• Minimum Volatility strategies aim to create a holistic portfolio with lower risk than the market. The factor has historically delivered lower downside capture, but lower upside potential as well, making it more appropriate for investors seeking to reduce risk while still maintaining potential for returns similar to the broader market.

Investors looking to structure more resilient portfolios in the face of the uncertain market environment ahead may be well-served to incorporate both Quality and Minimum Volatility strategies.

quality and min vol may both help resilience but serve different purposes in a portfolio

Holly Framsted, CFA, is the Head of US Factor ETFs within BlackRock’s ETF and Index Investment Group and is a regular contributor to The Blog. Elizabeth Turner, Vice President and Christopher, Associate are members of the Factor ETF team and contributed to this post.

[1] Source: BlackRock, as of February 28, 2019

[2] Start date of analysis based on the first full month of live performance for the MSCI USA Sector Neutral Quality Index (January 2015) through February 28, 2019.

[3] Quality factor is represented by the MSCI USA Sector Neutral Quality Index. Minimum Volatility factor is represented by the MSCI USA Minimum Volatility (USD) Index.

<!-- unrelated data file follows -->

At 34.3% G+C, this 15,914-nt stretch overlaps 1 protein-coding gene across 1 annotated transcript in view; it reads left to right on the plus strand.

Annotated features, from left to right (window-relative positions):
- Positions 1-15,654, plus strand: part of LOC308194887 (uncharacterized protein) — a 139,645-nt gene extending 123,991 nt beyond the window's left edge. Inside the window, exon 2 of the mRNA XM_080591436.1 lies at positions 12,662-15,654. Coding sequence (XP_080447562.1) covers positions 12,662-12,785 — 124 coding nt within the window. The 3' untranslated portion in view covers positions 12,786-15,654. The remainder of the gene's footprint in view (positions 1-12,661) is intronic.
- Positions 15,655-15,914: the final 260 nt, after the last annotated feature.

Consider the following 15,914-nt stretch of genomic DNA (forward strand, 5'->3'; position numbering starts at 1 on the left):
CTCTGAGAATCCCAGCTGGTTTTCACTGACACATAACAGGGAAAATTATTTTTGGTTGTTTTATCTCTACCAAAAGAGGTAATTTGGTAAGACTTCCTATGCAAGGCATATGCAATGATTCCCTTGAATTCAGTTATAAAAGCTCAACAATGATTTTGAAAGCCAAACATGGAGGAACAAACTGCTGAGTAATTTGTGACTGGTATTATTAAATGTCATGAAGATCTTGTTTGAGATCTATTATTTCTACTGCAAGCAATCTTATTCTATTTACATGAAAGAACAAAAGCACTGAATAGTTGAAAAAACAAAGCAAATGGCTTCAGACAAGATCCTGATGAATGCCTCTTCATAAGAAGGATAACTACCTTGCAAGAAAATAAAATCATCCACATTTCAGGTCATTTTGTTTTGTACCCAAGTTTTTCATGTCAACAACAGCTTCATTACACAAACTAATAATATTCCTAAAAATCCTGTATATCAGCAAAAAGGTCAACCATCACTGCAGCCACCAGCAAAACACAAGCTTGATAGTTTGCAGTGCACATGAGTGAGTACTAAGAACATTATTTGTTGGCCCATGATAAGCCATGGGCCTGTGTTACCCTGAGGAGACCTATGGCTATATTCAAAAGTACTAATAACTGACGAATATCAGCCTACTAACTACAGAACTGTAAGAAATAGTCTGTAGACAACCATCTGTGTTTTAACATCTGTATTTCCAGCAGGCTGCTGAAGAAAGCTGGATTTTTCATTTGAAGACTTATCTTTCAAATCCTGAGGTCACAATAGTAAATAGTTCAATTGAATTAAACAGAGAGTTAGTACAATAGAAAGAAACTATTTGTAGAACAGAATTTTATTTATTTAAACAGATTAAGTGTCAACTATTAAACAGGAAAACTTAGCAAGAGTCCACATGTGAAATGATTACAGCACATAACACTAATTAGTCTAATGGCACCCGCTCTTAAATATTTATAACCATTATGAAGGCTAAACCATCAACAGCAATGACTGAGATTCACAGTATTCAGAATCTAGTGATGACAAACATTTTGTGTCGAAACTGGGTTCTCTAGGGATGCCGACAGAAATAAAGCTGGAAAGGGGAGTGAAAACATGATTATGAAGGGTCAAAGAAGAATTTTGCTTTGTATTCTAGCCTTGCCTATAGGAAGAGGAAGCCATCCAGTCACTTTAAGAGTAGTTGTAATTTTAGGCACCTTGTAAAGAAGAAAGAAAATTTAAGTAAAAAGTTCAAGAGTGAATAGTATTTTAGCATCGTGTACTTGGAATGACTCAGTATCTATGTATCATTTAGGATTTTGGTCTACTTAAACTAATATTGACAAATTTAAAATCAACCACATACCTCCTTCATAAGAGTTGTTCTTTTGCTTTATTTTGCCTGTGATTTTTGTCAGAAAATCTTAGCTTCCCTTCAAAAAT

[4] The broader market is defined as the S&P 500 Index.

Carefully consider the Funds’ investment objectives, risk factors, and charges and expenses before investing. This and other information can be found in the Funds’ prospectuses or, if available, the summary prospectuses which may be obtained by visiting www.iShares.com or www.blackrock.com. Read the prospectus carefully before investing.

Investing involves risks, including possible loss of principal.

The iShares Minimum Volatility Funds may experience more than minimum volatility as there is no guarantee that the underlying index’s strategy of seeking to lower volatility will be successful.

There can be no assurance that performance will be enhanced or risk will be reduced for funds that seek to provide exposure to certain quantitative investment characteristics (“factors”).  Exposure to such investment factors may detract from performance in some market environments, perhaps for extended periods. In such circumstances, a fund may seek to maintain exposure to the targeted investment factors and not adjust to target different factors, which could result in losses.

This material represents an assessment of the market environment as of the date indicated; is subject to change; and is not intended to be a forecast of future events or a guarantee of future results. This information should not be relied upon by the reader as research or investment advice regarding the funds or any issuer or security in particular. This document contains general information only and does not take into account an individual’s financial circumstances. This information should not be relied upon as a primary basis for an investment decision. Rather, an assessment should be made as to whether the information is appropriate in individual circumstances and consideration should be given to talking to a financial advisor before making an investment decision.